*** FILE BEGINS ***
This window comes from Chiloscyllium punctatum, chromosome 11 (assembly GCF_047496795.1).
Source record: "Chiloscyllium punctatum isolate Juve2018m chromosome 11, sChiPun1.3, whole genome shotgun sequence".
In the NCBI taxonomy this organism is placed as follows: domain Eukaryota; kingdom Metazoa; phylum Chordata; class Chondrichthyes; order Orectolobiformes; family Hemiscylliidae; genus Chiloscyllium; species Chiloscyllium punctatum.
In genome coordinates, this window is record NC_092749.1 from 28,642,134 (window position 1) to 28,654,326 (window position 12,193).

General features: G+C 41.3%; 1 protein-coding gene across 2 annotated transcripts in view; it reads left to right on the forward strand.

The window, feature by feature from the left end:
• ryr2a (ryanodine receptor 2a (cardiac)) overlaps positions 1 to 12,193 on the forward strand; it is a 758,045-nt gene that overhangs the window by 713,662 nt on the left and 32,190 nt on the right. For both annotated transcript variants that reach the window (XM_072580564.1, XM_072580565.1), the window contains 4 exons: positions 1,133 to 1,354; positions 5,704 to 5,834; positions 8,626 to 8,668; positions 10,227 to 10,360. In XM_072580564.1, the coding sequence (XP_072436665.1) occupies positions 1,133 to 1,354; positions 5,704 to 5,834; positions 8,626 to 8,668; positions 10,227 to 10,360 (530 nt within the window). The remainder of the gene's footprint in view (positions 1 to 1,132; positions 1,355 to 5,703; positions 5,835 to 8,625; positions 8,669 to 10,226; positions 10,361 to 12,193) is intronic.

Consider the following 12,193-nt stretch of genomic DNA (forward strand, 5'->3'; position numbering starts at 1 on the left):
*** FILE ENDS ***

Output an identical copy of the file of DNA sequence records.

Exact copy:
This window comes from Chiloscyllium punctatum, chromosome 11 (assembly GCF_047496795.1).
Source record: "Chiloscyllium punctatum isolate Juve2018m chromosome 11, sChiPun1.3, whole genome shotgun sequence".
In the NCBI taxonomy this organism is placed as follows: domain Eukaryota; kingdom Metazoa; phylum Chordata; class Chondrichthyes; order Orectolobiformes; family Hemiscylliidae; genus Chiloscyllium; species Chiloscyllium punctatum.
In genome coordinates, this window is record NC_092749.1 from 28,642,134 (window position 1) to 28,654,326 (window position 12,193).

General features: G+C 41.3%; 1 protein-coding gene across 2 annotated transcripts in view; it reads left to right on the forward strand.

The window, feature by feature from the left end:
• ryr2a (ryanodine receptor 2a (cardiac)) overlaps positions 1 to 12,193 on the forward strand; it is a 758,045-nt gene that overhangs the window by 713,662 nt on the left and 32,190 nt on the right. For both annotated transcript variants that reach the window (XM_072580564.1, XM_072580565.1), the window contains 4 exons: positions 1,133 to 1,354; positions 5,704 to 5,834; positions 8,626 to 8,668; positions 10,227 to 10,360. In XM_072580564.1, the coding sequence (XP_072436665.1) occupies positions 1,133 to 1,354; positions 5,704 to 5,834; positions 8,626 to 8,668; positions 10,227 to 10,360 (530 nt within the window). The remainder of the gene's footprint in view (positions 1 to 1,132; positions 1,355 to 5,703; positions 5,835 to 8,625; positions 8,669 to 10,226; positions 10,361 to 12,193) is intronic.

Consider the following 12,193-nt stretch of genomic DNA (forward strand, 5'->3'; position numbering starts at 1 on the left):